I am a native clarinet player. I've been playing since the fall of 1971, and have gone through at least half a dozen clarinets over the years, either because I broke them, sold them, had them stolen or upgraded to something better. My three clarinets now (which take up space in the house along with two trombones, two banjos, a synth, Nora's piano, two flutes and a box of harmonicas) are each more than 35 years old. In addition to a little E-flat sopranino I bought used on a lark at Bill's Music in Catonsville Maryland in April 2004, I have a 1964 wood Evette V100 that I literally cannot remember buying, and a 1971 "Golden Age" Buffet R13 that I clearly remember buying. It was at a pawnshop at Baltimore and Gay Streets in downtown Baltimore that isn't there any more, though the nearby titty bars are. I paid $300, far less than a new one would cost.
Well, the Evette is old and tired, and the Buffet is inharmonic (it's gone out of tune with itself and sounds like crap in certain registers). Since I don't have the several thousand dollars needed to buy a new Buffet R13 "Tosca" and am suspicious of newer instruments anyway, I figured I'd send the Buffet away to have it rebuilt. There's a guy in Colorado who has a rather controversial method to restore playability and intonation to "played out" instruments by stripping them down and immersing them in organic oils. Soak them for a few weeks, let the wood absorb all those nice organic oils, and then put them back together and adjust them back to factory spec.
I read as much as I could find about this, and realized, hey, if it's just a matter of tearing the instrument down and soaking it, I can do that. $22 and a quart of pure almond oil later, I got home. Rather than trying this out on my vintage Buffet, an instrument made in 1971 during the late Golden Age of Buffet clarinets, before mpingo wood got expensive and crappy and Buffet got bought by Boosey and traded around before being reclaimed by the French a couple of years ago, I figured I'd experiment with the Evette, a good intermediate instrument made in the 1960s by a Buffet subsidiary. I got home, tore all the keys off the instrument, and put a pint of almond oil in a big Ziploc bag, and put the wood parts of the Evette therein.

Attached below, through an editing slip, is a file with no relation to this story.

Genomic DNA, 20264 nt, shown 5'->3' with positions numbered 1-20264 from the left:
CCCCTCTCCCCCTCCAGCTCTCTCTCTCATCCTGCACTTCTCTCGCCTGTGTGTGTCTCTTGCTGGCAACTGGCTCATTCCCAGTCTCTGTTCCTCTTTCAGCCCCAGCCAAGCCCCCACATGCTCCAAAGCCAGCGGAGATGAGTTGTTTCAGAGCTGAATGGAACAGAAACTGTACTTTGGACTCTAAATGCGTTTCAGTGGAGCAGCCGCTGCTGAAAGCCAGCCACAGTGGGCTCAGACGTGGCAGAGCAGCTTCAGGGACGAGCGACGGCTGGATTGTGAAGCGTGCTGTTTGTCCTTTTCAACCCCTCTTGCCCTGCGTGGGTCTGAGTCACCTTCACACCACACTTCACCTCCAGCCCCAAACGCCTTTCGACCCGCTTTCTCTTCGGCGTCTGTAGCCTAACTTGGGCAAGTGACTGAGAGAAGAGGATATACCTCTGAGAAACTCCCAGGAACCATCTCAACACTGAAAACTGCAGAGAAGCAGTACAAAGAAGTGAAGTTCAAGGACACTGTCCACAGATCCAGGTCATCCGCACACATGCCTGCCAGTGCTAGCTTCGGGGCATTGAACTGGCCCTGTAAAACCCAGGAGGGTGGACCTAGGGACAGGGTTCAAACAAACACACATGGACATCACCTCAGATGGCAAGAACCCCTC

It gets to sit in there for four weeks. I'll be really curious what it weighs when it gets out of the bag. The wood parts weighed only 10.9 ounces when I started, so I fully expect the wood to soak up at least two ounces of oil in the next month. It will swim in the oil, sort itself out, swell back up to its manufactured size, and become resonant and playable again. Then, I can take some time, thoroughly clean and hone the mechanism, repad and recork all the keys, and put it all back together.
If it works, I'll do the same to the Buffet this fall. Immunize it against cracks and oversensitivity to changes in humidity and correct that nasty low spot in the intonation curve that has bugged me for a decade.
If the Evette comes out smelling like marzipan and playing like a skin flute, I can always just send the Buffet to Colorado with many hundreds of dollars. But I figure that the only difference between most craftsmen and me is time and knowledge. Time I've got, and knowledge I can acquire... they did, after all.
And you who only know me from Lotusphere are thinking, WTF? He plays clarinet, and works on his own instruments?
Well, yeah. It might amuse you to know that I also have skills in piano technology. Nora is bugging me to order new piano tuning tools so I can work on her piano. I may drive myself to do it anyway, since two years have passed since it was last tuned and the midrange of the instrument is flat. Stuff like that bugs the crap out of me, particularly since I know what to do about it and how to do it.
I can also make beef jerky (some of you have experienced this) and make wine and hard cider.
And a lot of other stuff.
Amazing what you learn from these "blog" things, isn't it?
1. Turtle07/03/2008 12:04:46 AM
Cider: you don't want it. My best batch is 1997 vintage, it's made with a Lalvin champagne yeast, tests at over nine percent alcohol and is dry as a bone.
Music: I've played everything from New Orleans traditional jazz to experimental classical music to musicals to big-band stuff. And Mozart.
2. Dan Sickles07/02/2008 11:09:36 PM
Fascinating! Two burning questions:
What kind of music do you love to play?
Will you bring some of that cider to Lotusphere?